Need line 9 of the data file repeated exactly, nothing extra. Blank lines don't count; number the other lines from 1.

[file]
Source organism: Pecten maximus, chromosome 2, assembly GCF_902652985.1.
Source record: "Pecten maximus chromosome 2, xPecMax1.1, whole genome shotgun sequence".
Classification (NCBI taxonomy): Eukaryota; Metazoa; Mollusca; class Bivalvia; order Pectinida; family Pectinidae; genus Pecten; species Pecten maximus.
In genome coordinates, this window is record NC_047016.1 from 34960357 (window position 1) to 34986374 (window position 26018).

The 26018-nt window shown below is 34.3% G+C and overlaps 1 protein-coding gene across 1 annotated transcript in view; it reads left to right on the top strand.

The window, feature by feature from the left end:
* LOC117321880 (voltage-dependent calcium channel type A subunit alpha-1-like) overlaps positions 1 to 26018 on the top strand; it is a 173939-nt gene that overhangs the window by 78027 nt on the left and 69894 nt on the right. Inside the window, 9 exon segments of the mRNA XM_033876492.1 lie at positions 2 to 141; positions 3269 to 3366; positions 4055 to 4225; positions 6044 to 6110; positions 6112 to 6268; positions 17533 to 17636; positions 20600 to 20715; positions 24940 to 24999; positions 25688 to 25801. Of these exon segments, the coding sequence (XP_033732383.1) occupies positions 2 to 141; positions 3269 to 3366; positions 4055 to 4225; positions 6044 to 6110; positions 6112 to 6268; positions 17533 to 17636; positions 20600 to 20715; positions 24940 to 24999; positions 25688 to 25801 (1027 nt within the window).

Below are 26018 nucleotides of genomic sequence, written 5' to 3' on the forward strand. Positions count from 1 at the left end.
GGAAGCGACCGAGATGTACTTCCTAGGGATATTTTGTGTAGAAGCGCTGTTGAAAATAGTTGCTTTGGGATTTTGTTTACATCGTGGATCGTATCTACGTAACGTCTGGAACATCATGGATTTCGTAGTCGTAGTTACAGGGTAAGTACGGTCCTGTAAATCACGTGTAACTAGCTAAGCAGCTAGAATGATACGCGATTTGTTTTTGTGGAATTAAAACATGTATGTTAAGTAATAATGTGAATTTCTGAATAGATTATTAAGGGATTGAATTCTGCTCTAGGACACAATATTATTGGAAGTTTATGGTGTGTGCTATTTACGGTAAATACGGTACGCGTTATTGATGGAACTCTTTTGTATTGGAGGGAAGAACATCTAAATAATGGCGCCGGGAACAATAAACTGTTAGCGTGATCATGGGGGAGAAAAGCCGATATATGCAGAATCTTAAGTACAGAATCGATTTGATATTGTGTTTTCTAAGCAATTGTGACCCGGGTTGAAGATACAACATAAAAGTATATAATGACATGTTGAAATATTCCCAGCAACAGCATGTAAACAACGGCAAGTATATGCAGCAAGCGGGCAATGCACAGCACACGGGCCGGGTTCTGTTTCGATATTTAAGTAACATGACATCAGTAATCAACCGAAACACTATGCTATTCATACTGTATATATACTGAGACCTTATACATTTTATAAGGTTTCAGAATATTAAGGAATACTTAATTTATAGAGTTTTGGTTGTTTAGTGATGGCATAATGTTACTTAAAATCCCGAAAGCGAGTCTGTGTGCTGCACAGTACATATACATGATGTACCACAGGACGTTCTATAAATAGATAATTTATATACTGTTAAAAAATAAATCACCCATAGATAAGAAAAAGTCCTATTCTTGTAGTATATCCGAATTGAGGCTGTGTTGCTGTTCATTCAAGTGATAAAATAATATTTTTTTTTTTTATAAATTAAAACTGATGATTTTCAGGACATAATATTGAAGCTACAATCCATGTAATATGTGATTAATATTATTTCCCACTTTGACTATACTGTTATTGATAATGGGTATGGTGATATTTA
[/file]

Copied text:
GGAAGCGACCGAGATGTACTTCCTAGGGATATTTTGTGTAGAAGCGCTGTTGAAAATAGTTGCTTTGGGATTTTGTTTACATCGTGGATCGTATCTACGTAACGTCTGGAACATCATGGATTTCGTAGTCGTAGTTACAGGGTAAGTACGGTCCTGTAAATCACGTGTAACTAGCTAAGCAGCTAGAATGATACGCGATTTGTTTTTGTGGAATTAAAACATGTATGTTAAGTAATAATGTGAATTTCTGAATAGATTATTAAGGGATTGAATTCTGCTCTAGGACACAATATTATTGGAAGTTTATGGTGTGTGCTATTTACGGTAAATACGGTACGCGTTATTGATGGAACTCTTTTGTATTGGAGGGAAGAACATCTAAATAATGGCGCCGGGAACAATAAACTGTTAGCGTGATCATGGGGGAGAAAAGCCGATATATGCAGAATCTTAAGTACAGAATCGATTTGATATTGTGTTTTCTAAGCAATTGTGACCCGGGTTGAAGATACAACATAAAAGTATATAATGACATGTTGAAATATTCCCAGCAACAGCATGTAAACAACGGCAAGTATATGCAGCAAGCGGGCAATGCACAGCACACGGGCCGGGTTCTGTTTCGATATTTAAGTAACATGACATCAGTAATCAACCGAAACACTATGCTATTCATACTGTATATATACTGAGACCTTATACATTTTATAAGGTTTCAGAATATTAAGGAATACTTAATTTATAGAGTTTTGGTTGTTTAGTGATGGCATAATGTTACTTAAAATCCCGAAAGCGAGTCTGTGTGCTGCACAGTACATATACATGATGTACCACAGGACGTTCTATAAATAGATAATTTATATACTGTTAAAAAATAAATCACCCATAGATAAGAAAAAGTCCTATTCTTGTAGTATATCCGAATTGAGGCTGTGTTGCTGTTCATTCAAGTGATAAAATAATATTTTTTTTTTTTATAAATTAAAACTGATGATTTTCAGGACATAATATTGAAGCTACAATCCATGTAATATGTGATTAATATTATTTCCCACTTTGACTATACTGTTATTGATAATGGGTATGGTGATATTTA